"Here are people who have fought for the right to vote and who would be themselves unable to vote," she said.
Supporter Marty Brown, vice president of Nebraska Taxpayers for Freedom, said the American flag in the hearing room reminded him of his service in the military in 1965. People spit on him when he returned from service, he said.
"We don't have any respect for that flag," he said. "In reference to LB381, we'd give some of that respect back."


March. 6, 2013

Tax breaks for wind energy could attract development, revenue
By Joseph Moore, Nebraska News Service
LINCOLN ­ Nebraska would become one of only two states in the country that offer tax credits for renewable energy generation under a bill introduced by Sen. Jeremy Nordquist of Omaha.
The Legislature's Revenue Committee heard testimony March 6 on LB 411.
The bill would offer a new tax incentive for solar, wind, biomass and landfill gas energy producers just as the federal tax credit on renewable energy production is set to expire at the end of 2013.
"Us having something like this in place would make us a magnet for renewable energy developers," Nordquist said. He said the tax incentive would give Nebraska a competitive advantage over other states in attracting investment in renewables.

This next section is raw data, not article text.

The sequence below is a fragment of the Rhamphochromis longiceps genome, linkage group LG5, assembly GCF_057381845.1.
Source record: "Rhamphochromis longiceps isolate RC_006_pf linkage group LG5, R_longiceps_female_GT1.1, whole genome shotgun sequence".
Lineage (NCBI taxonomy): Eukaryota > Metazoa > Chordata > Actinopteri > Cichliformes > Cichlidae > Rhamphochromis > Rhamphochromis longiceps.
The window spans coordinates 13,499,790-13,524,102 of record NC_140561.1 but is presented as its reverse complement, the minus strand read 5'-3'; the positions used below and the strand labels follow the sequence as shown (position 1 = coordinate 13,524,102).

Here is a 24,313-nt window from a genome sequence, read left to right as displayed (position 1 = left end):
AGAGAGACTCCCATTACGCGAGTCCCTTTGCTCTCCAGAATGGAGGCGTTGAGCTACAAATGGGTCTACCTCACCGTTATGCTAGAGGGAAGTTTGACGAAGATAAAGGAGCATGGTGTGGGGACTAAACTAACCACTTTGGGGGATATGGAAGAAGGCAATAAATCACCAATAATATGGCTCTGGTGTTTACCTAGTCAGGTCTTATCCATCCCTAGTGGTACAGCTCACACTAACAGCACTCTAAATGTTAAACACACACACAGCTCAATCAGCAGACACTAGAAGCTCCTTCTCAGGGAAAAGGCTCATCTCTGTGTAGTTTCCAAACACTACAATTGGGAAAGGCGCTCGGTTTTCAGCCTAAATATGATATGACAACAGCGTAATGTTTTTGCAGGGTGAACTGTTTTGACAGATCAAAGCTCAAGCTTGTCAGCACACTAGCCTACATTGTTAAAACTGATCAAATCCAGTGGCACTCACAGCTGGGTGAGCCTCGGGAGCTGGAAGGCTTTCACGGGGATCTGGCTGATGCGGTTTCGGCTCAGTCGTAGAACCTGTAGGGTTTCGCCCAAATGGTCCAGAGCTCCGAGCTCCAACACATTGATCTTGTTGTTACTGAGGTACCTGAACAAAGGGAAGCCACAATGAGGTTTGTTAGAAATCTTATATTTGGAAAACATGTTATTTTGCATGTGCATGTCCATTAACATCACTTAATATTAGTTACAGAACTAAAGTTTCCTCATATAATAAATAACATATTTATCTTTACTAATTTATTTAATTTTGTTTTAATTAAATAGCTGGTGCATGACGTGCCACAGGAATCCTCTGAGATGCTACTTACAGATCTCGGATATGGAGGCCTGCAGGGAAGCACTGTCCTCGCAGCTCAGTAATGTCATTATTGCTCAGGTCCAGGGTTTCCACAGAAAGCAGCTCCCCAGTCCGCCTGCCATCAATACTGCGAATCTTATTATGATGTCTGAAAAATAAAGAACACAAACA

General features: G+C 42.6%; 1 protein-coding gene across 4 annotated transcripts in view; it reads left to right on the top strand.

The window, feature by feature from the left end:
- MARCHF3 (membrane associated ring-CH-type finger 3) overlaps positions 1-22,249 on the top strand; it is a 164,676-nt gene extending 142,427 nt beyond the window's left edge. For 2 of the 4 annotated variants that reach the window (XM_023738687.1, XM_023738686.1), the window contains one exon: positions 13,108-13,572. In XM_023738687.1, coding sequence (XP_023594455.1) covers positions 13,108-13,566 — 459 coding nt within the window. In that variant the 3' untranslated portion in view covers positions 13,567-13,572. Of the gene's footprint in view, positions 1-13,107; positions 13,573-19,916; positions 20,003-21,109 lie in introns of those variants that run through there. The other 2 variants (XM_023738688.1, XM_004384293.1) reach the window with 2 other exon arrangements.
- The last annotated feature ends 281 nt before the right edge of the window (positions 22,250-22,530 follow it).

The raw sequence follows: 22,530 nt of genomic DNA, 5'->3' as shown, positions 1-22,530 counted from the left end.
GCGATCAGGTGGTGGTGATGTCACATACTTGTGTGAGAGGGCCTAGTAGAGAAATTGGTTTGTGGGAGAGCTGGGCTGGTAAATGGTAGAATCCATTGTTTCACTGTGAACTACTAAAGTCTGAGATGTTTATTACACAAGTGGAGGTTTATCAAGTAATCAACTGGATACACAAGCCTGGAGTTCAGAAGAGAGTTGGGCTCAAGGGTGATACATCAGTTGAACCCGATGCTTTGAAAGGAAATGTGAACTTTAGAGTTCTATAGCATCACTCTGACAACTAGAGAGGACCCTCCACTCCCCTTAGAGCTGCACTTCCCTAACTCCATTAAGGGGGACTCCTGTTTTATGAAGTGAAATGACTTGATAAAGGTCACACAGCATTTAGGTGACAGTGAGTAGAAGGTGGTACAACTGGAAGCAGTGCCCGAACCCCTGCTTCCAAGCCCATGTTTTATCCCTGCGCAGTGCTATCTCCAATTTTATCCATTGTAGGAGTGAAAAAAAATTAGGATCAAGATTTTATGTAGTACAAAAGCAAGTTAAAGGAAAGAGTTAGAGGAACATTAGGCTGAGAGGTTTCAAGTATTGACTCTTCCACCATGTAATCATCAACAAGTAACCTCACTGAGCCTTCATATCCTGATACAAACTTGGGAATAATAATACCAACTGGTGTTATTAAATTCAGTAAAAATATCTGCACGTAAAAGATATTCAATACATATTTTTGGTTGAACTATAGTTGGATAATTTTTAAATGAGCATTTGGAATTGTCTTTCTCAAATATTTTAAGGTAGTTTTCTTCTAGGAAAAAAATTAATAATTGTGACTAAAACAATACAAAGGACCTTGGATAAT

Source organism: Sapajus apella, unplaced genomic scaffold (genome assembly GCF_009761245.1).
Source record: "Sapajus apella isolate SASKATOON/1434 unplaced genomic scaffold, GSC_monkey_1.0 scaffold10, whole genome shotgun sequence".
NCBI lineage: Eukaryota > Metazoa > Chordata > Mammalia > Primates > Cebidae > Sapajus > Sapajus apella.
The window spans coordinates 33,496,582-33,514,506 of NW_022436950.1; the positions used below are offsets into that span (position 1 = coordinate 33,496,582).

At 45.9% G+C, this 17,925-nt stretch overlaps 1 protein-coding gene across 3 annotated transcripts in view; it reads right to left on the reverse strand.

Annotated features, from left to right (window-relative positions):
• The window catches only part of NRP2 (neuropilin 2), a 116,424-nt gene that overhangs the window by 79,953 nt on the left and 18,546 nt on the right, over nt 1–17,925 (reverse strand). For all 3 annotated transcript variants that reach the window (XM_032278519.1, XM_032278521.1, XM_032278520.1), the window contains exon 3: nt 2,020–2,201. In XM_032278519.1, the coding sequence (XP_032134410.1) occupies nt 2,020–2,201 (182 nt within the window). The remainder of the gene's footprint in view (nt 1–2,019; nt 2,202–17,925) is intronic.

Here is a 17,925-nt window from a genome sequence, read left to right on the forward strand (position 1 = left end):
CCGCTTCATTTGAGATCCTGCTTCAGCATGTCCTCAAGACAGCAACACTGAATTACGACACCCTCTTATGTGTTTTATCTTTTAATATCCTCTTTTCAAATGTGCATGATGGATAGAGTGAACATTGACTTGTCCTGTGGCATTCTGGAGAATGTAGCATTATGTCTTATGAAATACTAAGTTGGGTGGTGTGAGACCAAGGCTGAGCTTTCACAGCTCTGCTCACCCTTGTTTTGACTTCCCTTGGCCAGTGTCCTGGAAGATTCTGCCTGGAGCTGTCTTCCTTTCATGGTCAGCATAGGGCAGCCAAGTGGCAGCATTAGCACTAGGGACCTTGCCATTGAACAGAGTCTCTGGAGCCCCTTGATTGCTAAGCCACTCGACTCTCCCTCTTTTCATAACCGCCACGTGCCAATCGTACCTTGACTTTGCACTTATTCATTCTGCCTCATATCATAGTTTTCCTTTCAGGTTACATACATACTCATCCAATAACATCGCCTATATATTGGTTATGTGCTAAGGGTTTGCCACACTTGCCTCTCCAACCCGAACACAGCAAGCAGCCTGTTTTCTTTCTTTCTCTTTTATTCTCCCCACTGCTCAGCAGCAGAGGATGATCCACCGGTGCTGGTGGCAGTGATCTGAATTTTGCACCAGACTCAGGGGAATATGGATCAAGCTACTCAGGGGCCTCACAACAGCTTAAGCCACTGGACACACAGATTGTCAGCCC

Currently, only Oklahoma offers a production-based tax credit on renewable energy.
Despite covering several categories of renewable energy, Nordquist said the bill's goal is to attract wind developers.
Nebraska currently ranks fourth in the nation in wind resources, according to the American Wind Energy Association. The state had 260 wind turbines operating in 2012 with a total capacity of 459 megawatts, providing 2.9 percent of Nebraska's power.
By comparison, Iowa, which ranks seventh in the nation in wind resources, had a total wind energy capacity of 4,536 megawatts and generated more than 18 percent of its power from wind in 2011, according to the American Wind Energy Association.
Even with plentiful wind resources, Nebraska is falling behind neighboring states in wind energy production.